Note to self ...give clear instructiond to a helpful non plant person. lol

  5. Your clematis are lovely, I especially like the white one.

    Yesterday we tackled an overgrown star jasmine in the front hedgerow. Last year I got depressed during the long hot summer and didn't do much of anything and this vine got away from me.

    Have a great week enjoying your spring gardens and blooms.

    Love and hugs ~ FlowerLady

  6. How pretty! We have a Sweet Autumn clematis. Each year you have to cut it down to one foot. Its amazing how much it grows in one year. But it doesn't have the pretty blooms like yours. Smells good though! BTW, I love your header!

  7. They are beautiful. I'll be moving to the country soon and can't wait to see what plants are established there. I especially love the white ones.

  8. I had 6 Jackmanii? several years ago. they were beautiful and doing well until after the destructive neighbors poured anti freeze on them and killing 3. I moved the last surviving three to my parents where they are doing better there.
    I loved the purple color.
    Your yard is looking so beautiful.
    My yard is slowing coming to life, still have to be careful, its only April now, and not summer, yet.
    Have a wonderful week.

  9. I have 2 in post, but lost the labels while they were in waiting. They're sure to be a nice surprise!

  10. Aren't they pretty? The white one with the greeny centre is most unusual. I have several here. The best was the most amazing Montana rubens which was so prolific and even my next door neighbour (farmer) remarked on it. His son, however, doesn't like me and one day when he thought I was out chose to take the trasher to it and went backwards and forwards until it was ripped to pieces. By the time I got out there the damage was done and I hoped it would put fresh growth out, but no . . . Barsteward . . .

  11. Very beautiful clematis. I love the white one especially. I find that clematis viticella is the least temperamental of the clematis.

  12. Briony; Thank you for the suggestions--those varieties aren't known to me. I suspect that the very hot/humid summers in Kentucky shorten the blooming period of many plants that carry on where summers are not so intense.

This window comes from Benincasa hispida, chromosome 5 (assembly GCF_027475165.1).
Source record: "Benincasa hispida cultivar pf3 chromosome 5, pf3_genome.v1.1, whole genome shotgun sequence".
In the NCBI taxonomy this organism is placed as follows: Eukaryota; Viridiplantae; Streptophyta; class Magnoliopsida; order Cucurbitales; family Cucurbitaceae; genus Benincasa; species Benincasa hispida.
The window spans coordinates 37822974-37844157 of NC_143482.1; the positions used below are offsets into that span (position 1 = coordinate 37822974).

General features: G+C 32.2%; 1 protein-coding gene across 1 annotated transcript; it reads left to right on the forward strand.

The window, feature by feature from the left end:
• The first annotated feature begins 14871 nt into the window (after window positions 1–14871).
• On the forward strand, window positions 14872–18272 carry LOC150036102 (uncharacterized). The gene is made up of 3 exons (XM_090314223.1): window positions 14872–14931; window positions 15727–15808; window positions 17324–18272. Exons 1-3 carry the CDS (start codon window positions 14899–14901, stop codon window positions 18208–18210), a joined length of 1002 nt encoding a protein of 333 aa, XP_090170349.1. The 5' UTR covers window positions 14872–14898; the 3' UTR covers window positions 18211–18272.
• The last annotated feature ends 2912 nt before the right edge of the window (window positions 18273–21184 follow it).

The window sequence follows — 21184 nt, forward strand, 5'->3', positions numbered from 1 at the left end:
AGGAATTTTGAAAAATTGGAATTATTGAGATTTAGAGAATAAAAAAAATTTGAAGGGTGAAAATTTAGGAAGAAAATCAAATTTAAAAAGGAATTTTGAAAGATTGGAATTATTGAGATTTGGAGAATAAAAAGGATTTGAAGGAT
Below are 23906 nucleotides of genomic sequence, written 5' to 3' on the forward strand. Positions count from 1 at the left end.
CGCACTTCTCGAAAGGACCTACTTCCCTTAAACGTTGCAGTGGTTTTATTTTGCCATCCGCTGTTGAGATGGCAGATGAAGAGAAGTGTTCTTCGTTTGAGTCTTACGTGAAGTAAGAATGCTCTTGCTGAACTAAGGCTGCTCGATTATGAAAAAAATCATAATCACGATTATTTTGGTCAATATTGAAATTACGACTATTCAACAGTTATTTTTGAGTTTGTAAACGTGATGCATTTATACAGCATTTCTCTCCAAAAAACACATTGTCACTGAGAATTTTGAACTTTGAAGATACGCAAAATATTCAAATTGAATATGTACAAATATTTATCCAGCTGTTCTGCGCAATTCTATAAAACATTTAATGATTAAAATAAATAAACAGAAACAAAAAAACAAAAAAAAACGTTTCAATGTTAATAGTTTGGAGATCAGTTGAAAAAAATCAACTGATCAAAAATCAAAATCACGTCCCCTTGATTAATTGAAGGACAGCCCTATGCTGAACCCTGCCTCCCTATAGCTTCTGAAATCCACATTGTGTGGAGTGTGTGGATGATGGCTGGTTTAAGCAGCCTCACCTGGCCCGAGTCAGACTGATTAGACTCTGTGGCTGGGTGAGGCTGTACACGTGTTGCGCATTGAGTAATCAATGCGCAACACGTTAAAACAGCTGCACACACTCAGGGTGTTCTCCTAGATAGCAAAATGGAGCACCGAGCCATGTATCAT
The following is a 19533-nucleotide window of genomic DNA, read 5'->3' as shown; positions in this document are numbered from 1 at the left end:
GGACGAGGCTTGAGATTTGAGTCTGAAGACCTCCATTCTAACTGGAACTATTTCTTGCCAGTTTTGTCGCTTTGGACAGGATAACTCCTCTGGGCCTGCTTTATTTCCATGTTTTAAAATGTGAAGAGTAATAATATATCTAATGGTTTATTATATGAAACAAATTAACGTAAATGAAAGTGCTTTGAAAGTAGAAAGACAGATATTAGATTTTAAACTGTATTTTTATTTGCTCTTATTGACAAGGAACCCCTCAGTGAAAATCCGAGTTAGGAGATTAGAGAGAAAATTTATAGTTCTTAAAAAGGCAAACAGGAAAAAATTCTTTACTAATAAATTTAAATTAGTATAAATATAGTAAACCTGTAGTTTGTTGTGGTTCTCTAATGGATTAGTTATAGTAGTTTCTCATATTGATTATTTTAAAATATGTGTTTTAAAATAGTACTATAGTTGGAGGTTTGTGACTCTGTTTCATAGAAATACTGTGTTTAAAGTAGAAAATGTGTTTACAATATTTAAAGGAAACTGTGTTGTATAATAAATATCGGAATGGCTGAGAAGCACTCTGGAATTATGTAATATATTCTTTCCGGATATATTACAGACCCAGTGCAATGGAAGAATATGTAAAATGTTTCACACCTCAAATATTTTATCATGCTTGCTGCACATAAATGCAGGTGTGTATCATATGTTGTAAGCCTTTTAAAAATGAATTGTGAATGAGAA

Angie; I am quite nervous when J. makes his rounds with the weed-whacker--his Mom used to say that all men were dangerous around a garden if they had access to any sort of power tool. I'd like to think your Nelly Moser will survive its harsh 'pruning.'
    FL; Whenever I read your posts I think that you do a tremendous amount of work year round in your lovely garden. The heat and humidity of July-August are very off-putting.
    Jane; I am rather determined to find a spot for an autumn clematis. Re the header: the apple tree is ancient, very twisted, but for a few days in bloom it is gorgeous.
    Deb; The former owners of our Kentucky farm were gardeners. Plants had been neglected as the wife had died and the old gentleman not able any longer to tend the yard. We have a rich legacy of shrubs and flowers here--I hope you will be as blessed in your new place.
    Denim; I don't like to think what kind of idiots destroy other peoples' plants! The Jackmanni are a variety I coveted when I first saw clematis in garden catalogs. Your weather being similar to WY I'm sure you could have several blizzards yet before winter is really over!
    Kath; Isn't it a pain how those labels fall out of the pots or migrate off somewhere when stuck in the ground? I always think I'll remember what I've planted in a particular spot--of course I rarely do!
    BB; It sounds like your neighbor is as nasty as Denim's when it comes to respect for plants--aarrgh! Montana Rubens is another variety that I liked from its catalog presentation.
    Elizabeth; You've given me another variety to look up--I can tell that clematis could become a new interest for me. I wish my camera could show how truly lovely the white flowers are--the tracery of green on the petals is so delicate.